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Also, the following posted in November 2017:

Old Memories of "Sinterklaas" (St. Nicholas)

 

    For my December 2017 'featured story', I would like to write about one of my most treasured memories from childhood, from the time I was still living in the Netherlands. That was about 70 years ago. I hope I can write about that time as well as I remember it.

 

    World War II was over in the Pacific on September 2, 1945 (Japanese surrender); in Europe all fighting ceased more or less on May 7-8, 1945. The Schaeffer family, consisting of my Mom (Nellie), Dad (Anthony) and myself (Fred) probably would not have celebrated a very extensive St. Nicholas (Dec. 6th) nor Christmas (Dec. 25th) in 1945. I do not precisely remember as I was only 5 years old at the time and there was much confusion after the end of the war, house we lived in being fixed up, again made livable, etc., then we moved in again and there were many shortages in food and other supplies. Five-year olds do not worry about such things; parents, however, do.

 

    In 1946, I do recall that things got considerably better, as I was sent to school ('lagere school' akin to 'grammar school'). I do remember December 6th of 1946, now in my 6th year, when we read in the paper that "Sinterklaas" would arrive by ship (usually a harbor tug) at Nijmegen's 'harbor' (on the Waal River) on a horse and disembark amid great festivity. In retrospect one could say, 'Oh that poor horse!' but as tradition goes there were also black knights, so-called "zwarte pieten", servants (remember, St. Nicholas lived in Myra, Spain, in 311 A.D., and most servants were Moors at that time). That would have been nice for a 6-year old, but in retrospect it was terrible for any black person to be portrayed in this fashion. For anyone to be portrayed as a servant is demeaning. Unfortunately that sort of thing keeps being shown. It's folklore. But let's get back to 1946.

 

    My parents loved making a big production out of these things, and my Dad, Antoon (Dutch for Anthony), or even shorter "Toon," had a special knack for organized chaos in a house with two broad spiral staircases, one on the side of the work or business area, and the other in the living quarters, a house which still stands on the south corner of the Van Welderen Straat where it meets the Bisschop Hamer Straat. Just think of it, I can see the window behind which I was born in 1940 all the way from Vero Beach, FL where I now live, 77 years later, without moving a foot! That's a technological wonder, thanks to Google (tm)! Last time I visited Nijmegen was in 1978 or thereabouts, even that is a distant memory.

 

    Antoon used to hang strings from the rather high second story landing of one of the grand staircases, so that the bottom of these strings came to hang eye-level with the person who stood on the floor below - and hung on these strings were wondrous poems which incorporated the location of the next present. For example, one might say, "a token of love in the attic by the window", or another "something to keep you warm this winter in the hall-closet" - of course this direction was very general, since there were several hall closets, and as far as the attic went, there were several rooms on the attic level that had windows. You get the idea. Now multiply these 'directions' by all the people and guests in the house, usually a dozen or more, and you get a stampede of people running in all sorts of directions to find their presents. Then, when these were found, it was customary to return to the central location and read the poem, unwrap the gift which usually was something funny, as nobody had any money in those days for very substantial gifts, or a hand-knitted shawl or something like that. It was a great deal of fun! Lots of laughter, and that was the idea. We had all come through a rather bitter time, five years of suffering in one way or another, and we needed laughter to get all these sad times out of our systems.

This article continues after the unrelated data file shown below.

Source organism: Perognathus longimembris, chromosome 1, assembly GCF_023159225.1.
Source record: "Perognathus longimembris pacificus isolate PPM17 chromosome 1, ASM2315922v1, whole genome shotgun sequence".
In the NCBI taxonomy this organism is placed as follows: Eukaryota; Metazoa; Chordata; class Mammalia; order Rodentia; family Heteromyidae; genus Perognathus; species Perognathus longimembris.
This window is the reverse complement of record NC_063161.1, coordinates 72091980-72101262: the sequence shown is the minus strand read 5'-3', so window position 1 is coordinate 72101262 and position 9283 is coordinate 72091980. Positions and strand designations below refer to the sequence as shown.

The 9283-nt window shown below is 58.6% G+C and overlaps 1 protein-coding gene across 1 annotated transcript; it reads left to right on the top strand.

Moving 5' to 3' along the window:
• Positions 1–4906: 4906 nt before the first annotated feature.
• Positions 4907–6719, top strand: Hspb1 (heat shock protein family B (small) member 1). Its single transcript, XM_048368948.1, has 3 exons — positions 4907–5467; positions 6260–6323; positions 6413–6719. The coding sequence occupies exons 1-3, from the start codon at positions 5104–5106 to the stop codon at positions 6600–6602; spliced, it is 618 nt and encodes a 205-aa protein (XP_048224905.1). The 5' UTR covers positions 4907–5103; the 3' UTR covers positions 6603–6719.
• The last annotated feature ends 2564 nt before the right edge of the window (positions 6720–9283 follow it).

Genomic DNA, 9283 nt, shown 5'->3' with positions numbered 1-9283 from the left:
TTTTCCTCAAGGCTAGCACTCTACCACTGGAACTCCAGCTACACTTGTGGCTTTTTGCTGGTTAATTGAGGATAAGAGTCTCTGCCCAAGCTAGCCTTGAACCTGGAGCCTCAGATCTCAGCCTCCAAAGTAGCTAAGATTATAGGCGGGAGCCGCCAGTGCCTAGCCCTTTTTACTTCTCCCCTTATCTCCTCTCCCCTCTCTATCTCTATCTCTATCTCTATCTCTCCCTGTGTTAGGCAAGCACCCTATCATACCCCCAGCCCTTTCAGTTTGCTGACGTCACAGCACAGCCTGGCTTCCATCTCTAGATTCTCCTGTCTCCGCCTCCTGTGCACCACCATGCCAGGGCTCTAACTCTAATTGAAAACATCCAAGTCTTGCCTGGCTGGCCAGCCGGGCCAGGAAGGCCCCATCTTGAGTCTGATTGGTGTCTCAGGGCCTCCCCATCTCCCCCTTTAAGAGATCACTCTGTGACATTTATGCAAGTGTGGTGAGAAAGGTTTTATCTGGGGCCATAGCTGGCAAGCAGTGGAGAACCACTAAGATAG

Add to these festivities, a little bit of good liquor (Dutch Jenever perhaps?). Dutch Jenever is a Dutch gin made of juniper berries, I believe, and though Dad loved a good snort once in a while, he and his brother did not overdo it - which was to his credit. In those days, it was rather hard to get, I surmise.

 

    I recall that Mom liked all the attention on these Sinterklaas evenings, and loved the presents but she, having suffered greatly during the Second World War, still was rather sad about all that happened. I hope she enjoyed those days as much as we did. The main thing was that we were a cohesive family in those days. There was a lot of family fun when we were all together. What I recall was a wonderful church-going family, but the years after the war brought many changes to Dutch culture (even then) and about six years later we began to disperse to different places. Dad's eldest sister, Lidy, moved to South Africa (to become a Discalced Carmelite Nun); Mom, Dad and I, in 1954 moved to the United States. Others in my family moved to different towns in Holland. Some of Mom's family had moved to England, New Zealand, and so on. Antoon went to Heaven in 1963 (age 61), and Nellie in 1983, at the age of 81, and that was a while ago. I remember them dearly. They were good people. Sinterklaas of 1946 (and some of the following years) are happy childhood memories, and I thank the Lord for allowing me to remember them today.

 

    I hope you all have a close-knit family you hail from, or a close family now that you are all grown up. May the Lord bless you and keep you! Have a wonderful Advent preparing us all for a Blessed Christmas!

    Fred Schaeffer, OFS
    December 1, 2017

 

For a very in-depth look at the history of Nijmegen, the city I hail from, see: http://www.noviomagus.nl

     

 

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